Energy, total fat, saturated fat and cholesterol means intake according to Health Eating Index categories of adults of Bolsa Familia Program in Curitiba. Curitiba, 2006-2007.
Median values of Diet Quality Index component scores in adult population of Bolsa Família Program in Curitiba. Curitiba, 2006-2007.
Descriptive statistics to Diet Quality Index components and porcentual of maximum and minimum score to individuals. Curitiba, 2006-2007.
The present study observed the diet quality of the population benefited by the Bolsa-Família program in the city of Curitiba. This quality was shown with the HEI, an instrument that categorizes individuals according to levels of consumption of food groups.
The population studied was primarily comprised of women and young adults with up to eight years of education. This characterization is similar to that described in the IBASE's summarized document about Bolsa-Família program beneficiaries, which shows that the majority of them are women (94%), aged between 15 and 49 years, of mixed ethnicity (black and white), and with a primary school level of education (IBASE 2008).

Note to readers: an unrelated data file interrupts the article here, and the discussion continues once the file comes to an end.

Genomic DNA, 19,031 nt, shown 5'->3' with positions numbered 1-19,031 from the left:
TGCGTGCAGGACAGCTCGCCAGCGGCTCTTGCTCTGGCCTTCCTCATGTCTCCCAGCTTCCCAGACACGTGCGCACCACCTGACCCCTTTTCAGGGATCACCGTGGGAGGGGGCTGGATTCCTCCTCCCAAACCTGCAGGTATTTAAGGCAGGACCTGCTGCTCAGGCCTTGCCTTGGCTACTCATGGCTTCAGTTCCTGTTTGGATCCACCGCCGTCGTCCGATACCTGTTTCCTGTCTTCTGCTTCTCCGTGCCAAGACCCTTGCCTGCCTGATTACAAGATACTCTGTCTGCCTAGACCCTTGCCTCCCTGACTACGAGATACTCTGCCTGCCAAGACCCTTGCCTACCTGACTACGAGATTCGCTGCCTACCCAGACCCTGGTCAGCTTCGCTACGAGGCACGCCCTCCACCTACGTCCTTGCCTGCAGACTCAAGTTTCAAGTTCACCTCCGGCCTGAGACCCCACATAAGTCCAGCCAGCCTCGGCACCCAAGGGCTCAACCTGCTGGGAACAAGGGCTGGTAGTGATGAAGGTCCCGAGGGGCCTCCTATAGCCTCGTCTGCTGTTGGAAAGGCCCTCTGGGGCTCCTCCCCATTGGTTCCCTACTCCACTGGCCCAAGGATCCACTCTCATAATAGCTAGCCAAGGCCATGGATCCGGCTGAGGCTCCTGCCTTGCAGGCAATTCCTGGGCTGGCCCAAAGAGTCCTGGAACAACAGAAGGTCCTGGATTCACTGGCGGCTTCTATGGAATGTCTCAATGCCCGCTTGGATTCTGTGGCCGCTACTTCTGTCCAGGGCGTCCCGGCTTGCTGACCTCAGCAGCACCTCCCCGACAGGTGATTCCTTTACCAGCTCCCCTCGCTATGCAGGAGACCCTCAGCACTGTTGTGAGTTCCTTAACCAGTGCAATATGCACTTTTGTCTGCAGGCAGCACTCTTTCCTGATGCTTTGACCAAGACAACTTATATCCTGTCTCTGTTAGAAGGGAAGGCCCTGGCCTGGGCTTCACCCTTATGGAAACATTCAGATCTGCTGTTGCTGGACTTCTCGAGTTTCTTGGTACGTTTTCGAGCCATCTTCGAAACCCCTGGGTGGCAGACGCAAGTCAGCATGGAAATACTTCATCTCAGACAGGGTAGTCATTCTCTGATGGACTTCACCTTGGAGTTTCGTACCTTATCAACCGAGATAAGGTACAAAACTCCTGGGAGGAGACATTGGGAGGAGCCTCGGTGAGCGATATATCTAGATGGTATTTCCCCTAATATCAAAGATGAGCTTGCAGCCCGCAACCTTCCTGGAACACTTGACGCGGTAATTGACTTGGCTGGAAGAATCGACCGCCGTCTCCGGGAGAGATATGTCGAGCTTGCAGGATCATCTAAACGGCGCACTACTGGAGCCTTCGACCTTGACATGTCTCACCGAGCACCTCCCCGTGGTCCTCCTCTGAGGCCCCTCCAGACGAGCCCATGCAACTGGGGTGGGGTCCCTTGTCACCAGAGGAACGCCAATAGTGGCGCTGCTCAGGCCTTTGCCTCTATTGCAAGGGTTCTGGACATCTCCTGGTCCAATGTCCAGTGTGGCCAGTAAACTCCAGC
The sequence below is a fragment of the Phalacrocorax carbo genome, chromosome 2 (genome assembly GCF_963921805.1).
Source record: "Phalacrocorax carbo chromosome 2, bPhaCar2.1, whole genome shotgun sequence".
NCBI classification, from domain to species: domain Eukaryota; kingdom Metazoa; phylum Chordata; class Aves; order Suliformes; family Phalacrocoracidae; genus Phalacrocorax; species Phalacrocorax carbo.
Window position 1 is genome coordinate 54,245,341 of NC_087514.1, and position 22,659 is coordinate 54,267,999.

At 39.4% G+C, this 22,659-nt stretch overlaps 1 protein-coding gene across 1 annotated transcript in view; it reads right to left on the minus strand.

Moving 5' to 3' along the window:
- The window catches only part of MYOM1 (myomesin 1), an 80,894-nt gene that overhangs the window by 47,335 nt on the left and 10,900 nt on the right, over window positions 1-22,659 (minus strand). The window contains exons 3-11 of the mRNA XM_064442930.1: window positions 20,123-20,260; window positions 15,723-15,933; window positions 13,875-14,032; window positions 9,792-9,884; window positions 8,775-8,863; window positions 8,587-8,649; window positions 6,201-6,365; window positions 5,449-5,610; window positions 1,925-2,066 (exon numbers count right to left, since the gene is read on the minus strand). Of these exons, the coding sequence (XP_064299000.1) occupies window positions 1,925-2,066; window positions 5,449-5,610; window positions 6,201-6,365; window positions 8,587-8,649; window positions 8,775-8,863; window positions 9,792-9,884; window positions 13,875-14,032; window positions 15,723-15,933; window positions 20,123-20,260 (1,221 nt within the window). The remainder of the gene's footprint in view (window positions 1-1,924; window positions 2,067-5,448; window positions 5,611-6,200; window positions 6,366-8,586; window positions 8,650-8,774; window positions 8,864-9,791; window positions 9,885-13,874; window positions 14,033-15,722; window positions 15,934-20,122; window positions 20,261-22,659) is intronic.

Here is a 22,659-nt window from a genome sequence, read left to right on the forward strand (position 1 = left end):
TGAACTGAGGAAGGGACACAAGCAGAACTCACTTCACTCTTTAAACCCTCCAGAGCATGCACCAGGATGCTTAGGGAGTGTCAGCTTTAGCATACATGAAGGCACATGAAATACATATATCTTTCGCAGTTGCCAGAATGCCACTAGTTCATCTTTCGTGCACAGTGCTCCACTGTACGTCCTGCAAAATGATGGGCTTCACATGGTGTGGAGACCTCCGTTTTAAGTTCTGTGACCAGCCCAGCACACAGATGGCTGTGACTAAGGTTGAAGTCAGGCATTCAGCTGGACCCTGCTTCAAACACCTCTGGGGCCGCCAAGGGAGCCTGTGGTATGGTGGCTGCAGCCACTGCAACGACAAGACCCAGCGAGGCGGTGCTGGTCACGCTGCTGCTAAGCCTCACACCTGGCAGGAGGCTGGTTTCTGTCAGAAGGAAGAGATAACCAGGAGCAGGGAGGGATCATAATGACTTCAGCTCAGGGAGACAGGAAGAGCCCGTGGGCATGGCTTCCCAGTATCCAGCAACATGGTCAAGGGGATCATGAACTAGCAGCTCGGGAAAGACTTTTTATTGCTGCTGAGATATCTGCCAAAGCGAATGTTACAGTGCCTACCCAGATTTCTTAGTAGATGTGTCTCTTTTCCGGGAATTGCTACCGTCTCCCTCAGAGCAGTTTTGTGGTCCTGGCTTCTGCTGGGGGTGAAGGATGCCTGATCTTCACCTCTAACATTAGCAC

The mean HEI was 51.0 points, indicating a diet that requires adjustments, as observed by Morimoto et al. (2008)21, in a study conducted in an adult population of cities situated in the metropolitan area of São Paulo, whose mean HEI was 60.42 points.
A study conducted with a representative sample of the American population, known as the 3rd National Health and Nutrition Examination Survey (NHANES III), showed a mean HEI of 63.4 points20. While conducting the study known as Behavioral Risk Factor Surveillance System (BRFSS), Rafferty et al (2002)21 used a modified version of the HEI and obtained a mean of 55.7 points for individuals aged more than 18 years. Champagne et al (2007)22 analyzed the diet quality of a population experiencing food insecurity and found a HEI of 59.14 points for this population, revealing that dietary habits need to be changed, regardless of the population in which diet quality is assessed.
Level of education and occupation were the variables that showed statistically significant differences in the mean HEI.
Table 2 shows that, the better the diet quality, the higher the energy consumption and the lower the percentage of total fat and cholesterol.
Hoddinott and Skoufias (2003)23 conducted a longitudinal study that assessed the impact of Progresa, a cash transfer program developed in Mexico, and reported that, in terms of food consumption, there was an increase in the number of calories and nutrients of beneficiary families with the increase in the acquisition of vegetables and animal-based foods.